Can you clearly describe or define your boundaries with others, right now, even as you read this? In our lives, there are so many different types of relationships that each have their own set of boundaries. The boundaries between a husband and wife differ from those between a mother and child – which in turn are different from boundaries between co-workers, or a customer and vendor. And what about boundaries between friends? Clearly we need to create and apply different boundaries with each relationship we enjoy.
For most of us, it’s easy to discern some specific boundaries, and we would assume others would also have the same well-defined “lines in the sand.” Obviously, we don’t lie, cheat, steal or otherwise endanger or hurt someone else. We also do our best not to yell or curse at anyone, if we can help it. Many boundaries are reflected in our laws, as I just mentioned. But there is a gray area – a no man’s land, if you will – of boundaries that somehow always seem to be flexing and bending, depending on the situation and the type of relationship. It’s in these areas that we need to focus.
Good boundaries are established by clear, open and honest communication. Where communication is lacking, you can bet boundaries are being breached. Unfortunately, it’s in these scenarios where feelings can get hurt, and emotions too easily become our compass. So, what happens when a boundary is crossed, unknowingly?
For starters, let’s ask this question: what do you do when someone crosses your boundaries? If someone yells at you unnecessarily and uses curse words or other pejorative language – do you say something? Do you yell back in anger? Do you walk away? Do you sit quietly and build resentment within? These are all choices you can make. But when a boundary is crossed, our typical first reaction is emotional. Why? Because it was a violation. It was a violation of our emotional, mental (and sometimes personal) space. Addressing a direct violation can be reflexive. However, the real challenge comes in when the other person violated your boundary unknowingly.
Think about it this way: If you draw a line in the sand and someone defiantly steps over it – they are blatantly, and consciously, crossing your boundary. However, if you never draw the line in the sand (or you hold an invisible line in your mind), isn’t it highly likely that someone will eventually cross into your space, causing you to react when the boundary is breached? Sometimes, it takes someone stepping in our space for us to realize that we actually have a boundary there that we hadn’t previously acknowledged or accepted. If that’s the case, it might be a good thing to be grateful to the other person, because they just gave you an opportunity to learn something about yourself that you didn’t know. And sometimes having someone step over the invisible line simply creates an opportunity to build a stronger relationship, infused with greater mutual respect for one another. Either way, gratitude is a good approach to take when your ill-defined boundary has been broken. Because, as much as we all like to point the finger at the other guy, we played a role in the violation, by not communicating our needs effectively enough.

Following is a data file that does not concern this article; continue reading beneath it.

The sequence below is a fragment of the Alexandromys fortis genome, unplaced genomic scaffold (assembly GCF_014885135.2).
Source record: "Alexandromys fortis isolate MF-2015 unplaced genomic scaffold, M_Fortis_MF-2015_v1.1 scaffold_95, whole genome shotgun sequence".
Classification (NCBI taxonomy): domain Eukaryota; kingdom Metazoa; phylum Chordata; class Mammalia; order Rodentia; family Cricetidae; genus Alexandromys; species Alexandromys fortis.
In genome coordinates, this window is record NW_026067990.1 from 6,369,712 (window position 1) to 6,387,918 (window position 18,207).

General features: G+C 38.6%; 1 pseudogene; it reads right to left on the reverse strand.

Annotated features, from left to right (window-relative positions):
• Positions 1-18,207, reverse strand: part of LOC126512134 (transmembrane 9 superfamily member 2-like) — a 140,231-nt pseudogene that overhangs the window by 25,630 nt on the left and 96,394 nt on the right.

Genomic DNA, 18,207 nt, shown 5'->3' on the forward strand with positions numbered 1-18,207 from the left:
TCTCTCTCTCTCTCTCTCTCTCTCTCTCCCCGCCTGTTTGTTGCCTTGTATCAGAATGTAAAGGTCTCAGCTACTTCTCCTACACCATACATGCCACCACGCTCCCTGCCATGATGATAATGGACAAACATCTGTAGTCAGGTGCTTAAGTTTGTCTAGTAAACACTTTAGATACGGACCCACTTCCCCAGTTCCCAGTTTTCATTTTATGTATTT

This isn’t to say that we need to go through our lives drawing lines in the sand everywhere – that would be impossible, and quite unwelcoming. But it is to say that unintentional boundary violations can lead in one of two directions, which is always a choice: 1) they can cause you to run away, build walls, or otherwise react to the unexpected stimulus in a defensive (or aggressive) manner; or 2) they can create an opportunity for growth, understanding and communication. Which, in turn, can strengthen your relationship with others, but also with yourself. And isn’t that the ultimate goal? Long-lasting, loving relationships with yourself and others?
So, the next time someone steps over the line, ask yourself first if you actually drew the line and communicated it to them. Then, be grateful. Because if they knew the line was there – then they just taught you something about themselves that you didn’t know, or you needed to be reminded of. And if they didn’t know the line was there, then they’ve given you an opportunity to strengthen your relationship and improve your communication skills. Either way, you will come out stronger, wiser, and more empowered to be yourself.
In Love and Light,